Approximately 100 students and faculty gathered in the Founder’s Lounge to watch the first presidential debate of the 2016 election on Sept. 26.
The crowd was lively— reacting with laughter, cheers and jeers as Donald Trump and Hillary Clinton went back and forth on issues such as law enforcement, foreign policy and each candidate’s qualifications to be president.
Economic concerns and jobs were the first issues discussed. In a debate that was filled with personal attacks and interruptions, this section of the debate was relatively civil.
Dr. Mary Walsh, political science department chair at EC, said this part of the debate was one of the high points of the entire debate.
“I didn’t like some of the things about the debate, but one of the things that I thought was helpful was that it did create a clear vision about how these two candidates wanted to grow the economy,” she said. “It was really clear the difference between their plans. One was focused on the middle class, and one was focused on regulations.”
On the same issue, Dr. Connie Mixon, director of the urban S=- studies program at EC, felt that America’s place in the global economy could have been better fleshed out.
“I think it’s important to recognize the fact that globalization is happening. It’s not going to go away, that is a fact of the global economy,” she said. “What I would have like to have heard was the candidates talking about how we are going to adapt to that global economy. As opposed to just saying we’re going to bring jobs back, because those jobs aren’t coming back.”
Elaborating on the aspects of the debate that were less helpful, Walsh pointed out both candidates tendency to interrupt and insult each other.
“I was uncomfortable with both candidates kind of sinking to the level of snarky comments,” she said. “I thought that detracted from some of the issues. I didn’t appreciate the demeanor at times of either candidate.”
“They were making faces while the other person was talking and not being respectful to the moderator either,” Walsh added. “I do really wish that we had a real discussion in the media or in the debate about the issues.”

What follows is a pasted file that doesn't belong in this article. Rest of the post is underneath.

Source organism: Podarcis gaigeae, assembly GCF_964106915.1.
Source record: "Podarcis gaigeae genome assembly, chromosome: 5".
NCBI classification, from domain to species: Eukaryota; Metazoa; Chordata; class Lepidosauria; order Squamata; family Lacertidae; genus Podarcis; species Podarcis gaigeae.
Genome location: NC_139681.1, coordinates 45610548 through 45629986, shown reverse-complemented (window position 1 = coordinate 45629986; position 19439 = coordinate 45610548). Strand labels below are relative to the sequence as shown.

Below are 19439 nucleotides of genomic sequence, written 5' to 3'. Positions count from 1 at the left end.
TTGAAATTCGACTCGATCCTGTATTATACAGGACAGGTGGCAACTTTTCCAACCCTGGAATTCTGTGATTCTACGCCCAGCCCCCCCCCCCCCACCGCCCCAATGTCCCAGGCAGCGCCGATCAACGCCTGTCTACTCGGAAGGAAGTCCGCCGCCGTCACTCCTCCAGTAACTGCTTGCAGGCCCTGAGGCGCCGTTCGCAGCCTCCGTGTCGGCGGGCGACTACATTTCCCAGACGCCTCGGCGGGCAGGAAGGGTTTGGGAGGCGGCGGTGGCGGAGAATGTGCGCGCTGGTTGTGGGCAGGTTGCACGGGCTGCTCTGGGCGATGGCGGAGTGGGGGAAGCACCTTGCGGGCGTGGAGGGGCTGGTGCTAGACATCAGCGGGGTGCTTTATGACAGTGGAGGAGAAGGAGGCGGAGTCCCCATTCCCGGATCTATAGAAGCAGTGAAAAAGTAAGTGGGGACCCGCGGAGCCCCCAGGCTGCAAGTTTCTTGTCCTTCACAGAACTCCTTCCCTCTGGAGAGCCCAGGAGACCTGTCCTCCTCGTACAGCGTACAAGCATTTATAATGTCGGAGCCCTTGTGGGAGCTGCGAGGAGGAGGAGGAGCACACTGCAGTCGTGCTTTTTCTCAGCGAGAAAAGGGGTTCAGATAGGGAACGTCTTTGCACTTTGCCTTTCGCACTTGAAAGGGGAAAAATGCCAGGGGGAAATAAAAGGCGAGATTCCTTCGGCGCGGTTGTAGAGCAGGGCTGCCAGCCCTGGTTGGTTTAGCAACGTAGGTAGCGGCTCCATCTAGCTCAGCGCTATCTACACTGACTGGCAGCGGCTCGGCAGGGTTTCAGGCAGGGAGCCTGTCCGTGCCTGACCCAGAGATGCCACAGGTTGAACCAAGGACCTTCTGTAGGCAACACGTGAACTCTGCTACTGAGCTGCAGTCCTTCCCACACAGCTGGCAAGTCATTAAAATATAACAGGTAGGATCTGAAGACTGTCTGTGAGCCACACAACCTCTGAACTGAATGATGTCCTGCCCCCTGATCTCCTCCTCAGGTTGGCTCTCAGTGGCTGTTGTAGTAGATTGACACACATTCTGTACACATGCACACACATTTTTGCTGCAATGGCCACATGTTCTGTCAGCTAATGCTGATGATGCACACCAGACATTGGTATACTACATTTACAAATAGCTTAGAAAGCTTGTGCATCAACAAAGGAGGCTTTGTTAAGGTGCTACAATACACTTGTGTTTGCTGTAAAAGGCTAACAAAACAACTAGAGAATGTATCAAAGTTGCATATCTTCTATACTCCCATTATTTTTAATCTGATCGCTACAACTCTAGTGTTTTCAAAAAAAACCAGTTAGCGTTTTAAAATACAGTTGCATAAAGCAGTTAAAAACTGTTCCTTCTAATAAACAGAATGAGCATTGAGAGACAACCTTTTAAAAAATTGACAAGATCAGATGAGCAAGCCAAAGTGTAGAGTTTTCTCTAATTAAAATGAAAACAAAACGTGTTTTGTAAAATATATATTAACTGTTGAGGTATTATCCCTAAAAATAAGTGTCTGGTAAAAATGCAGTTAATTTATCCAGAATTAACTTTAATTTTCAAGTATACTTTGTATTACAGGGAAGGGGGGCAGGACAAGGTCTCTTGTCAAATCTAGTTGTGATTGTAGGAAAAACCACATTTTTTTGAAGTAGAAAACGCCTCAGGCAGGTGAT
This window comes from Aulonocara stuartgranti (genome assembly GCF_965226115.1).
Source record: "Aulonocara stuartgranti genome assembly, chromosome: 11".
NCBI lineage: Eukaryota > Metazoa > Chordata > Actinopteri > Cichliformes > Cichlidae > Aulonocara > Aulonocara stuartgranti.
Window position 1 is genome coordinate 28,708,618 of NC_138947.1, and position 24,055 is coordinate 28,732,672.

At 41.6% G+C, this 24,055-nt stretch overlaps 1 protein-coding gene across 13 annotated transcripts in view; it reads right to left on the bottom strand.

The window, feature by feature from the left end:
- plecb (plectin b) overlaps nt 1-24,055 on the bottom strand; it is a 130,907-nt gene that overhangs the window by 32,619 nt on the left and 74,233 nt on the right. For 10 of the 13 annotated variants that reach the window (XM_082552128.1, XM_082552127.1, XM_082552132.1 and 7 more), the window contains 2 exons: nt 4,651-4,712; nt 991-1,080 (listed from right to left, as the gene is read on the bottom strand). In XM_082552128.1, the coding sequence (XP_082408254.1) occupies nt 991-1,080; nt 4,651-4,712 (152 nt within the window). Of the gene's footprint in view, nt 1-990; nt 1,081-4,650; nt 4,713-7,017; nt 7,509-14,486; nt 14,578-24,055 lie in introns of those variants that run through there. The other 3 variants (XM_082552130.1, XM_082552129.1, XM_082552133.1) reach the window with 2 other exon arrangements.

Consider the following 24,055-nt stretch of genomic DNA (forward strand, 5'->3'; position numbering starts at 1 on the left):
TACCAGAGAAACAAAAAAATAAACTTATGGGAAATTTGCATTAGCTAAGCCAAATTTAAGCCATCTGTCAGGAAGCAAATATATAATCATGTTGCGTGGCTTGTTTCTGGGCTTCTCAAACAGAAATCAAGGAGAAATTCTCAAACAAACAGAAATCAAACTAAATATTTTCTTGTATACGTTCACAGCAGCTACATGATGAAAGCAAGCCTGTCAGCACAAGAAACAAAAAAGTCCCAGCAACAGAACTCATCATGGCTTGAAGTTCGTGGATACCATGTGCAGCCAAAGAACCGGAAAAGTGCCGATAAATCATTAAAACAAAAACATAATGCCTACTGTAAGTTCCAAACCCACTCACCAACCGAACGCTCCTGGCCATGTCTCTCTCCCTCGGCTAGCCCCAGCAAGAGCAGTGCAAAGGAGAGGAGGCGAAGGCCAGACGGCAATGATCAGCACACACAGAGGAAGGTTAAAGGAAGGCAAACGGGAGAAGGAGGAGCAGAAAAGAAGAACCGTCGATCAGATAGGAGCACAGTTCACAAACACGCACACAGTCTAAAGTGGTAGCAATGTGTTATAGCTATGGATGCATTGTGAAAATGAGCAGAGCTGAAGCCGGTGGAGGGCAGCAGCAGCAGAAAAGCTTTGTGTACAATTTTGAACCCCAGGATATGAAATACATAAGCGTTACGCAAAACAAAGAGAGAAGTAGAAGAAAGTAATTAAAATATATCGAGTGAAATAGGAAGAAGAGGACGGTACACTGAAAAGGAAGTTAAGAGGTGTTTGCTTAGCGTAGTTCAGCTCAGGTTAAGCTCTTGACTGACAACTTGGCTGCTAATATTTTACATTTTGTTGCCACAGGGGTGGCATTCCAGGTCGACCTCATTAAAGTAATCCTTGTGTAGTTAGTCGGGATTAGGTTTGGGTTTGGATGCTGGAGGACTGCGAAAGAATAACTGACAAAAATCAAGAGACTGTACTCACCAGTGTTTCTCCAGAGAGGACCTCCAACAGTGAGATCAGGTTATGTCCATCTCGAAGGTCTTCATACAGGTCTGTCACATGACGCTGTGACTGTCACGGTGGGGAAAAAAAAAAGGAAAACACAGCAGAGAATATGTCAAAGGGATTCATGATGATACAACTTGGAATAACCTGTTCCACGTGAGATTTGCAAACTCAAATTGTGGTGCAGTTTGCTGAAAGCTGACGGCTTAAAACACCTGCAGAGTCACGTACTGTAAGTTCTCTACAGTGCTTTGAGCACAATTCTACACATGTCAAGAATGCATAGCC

Being the Director of Urban Studies, Mixon expressed concern with how both candidates tackled the topic of race relations.
“In particular, Donald Trump made a comment about African Americans as if they all live in the inner city and only some are very nice people. That wasn’t at all addressing the question that was asked about race relations,” she said. “Secretary Clinton got to it finally, but it was a bunch of details and then she finally got to the answer which was structural, system, institutional racism.”
There was also a viewing party for the Vice Presidential debate on Oct. 4. in the Founders Lounge. The turnout was dismal — with only a few students and faculty in attendance.
The vice presidential debate saw Clinton’s running mate, Tim Kaine, aggressively challenge Republican VP candidate Mike Pence who tried to remain composed throughout the affair.
In stark contrast to the presidential debate a week earlier, the vice presidential debate lingered on the character of the two at the top of the ticket. Walker noted as such after the debate had concluded.
“They come to the debate with very different agendas than their leaders,” she said. “Where-as Trump, the main member of the ticket is trying to support positions... Pence has to come in there and make Trump look temperate. And he did, even clarifying that [Trump] isn’t as polished as [Kaine and Clinton].”
Walker reminded the crowd that vice presidential debates are typically the more aggressive debates, which is a commonality defied by the nature of the two presidential candidates and their running mates.
“It used to be that the vice presidents, like Joe Biden was, are supposed to be like the attack dogs,” she said. “The candidate should be able to remain presidential in our eyes. In this case, we have two presidential candidates that are more than happy to be the aggressor.”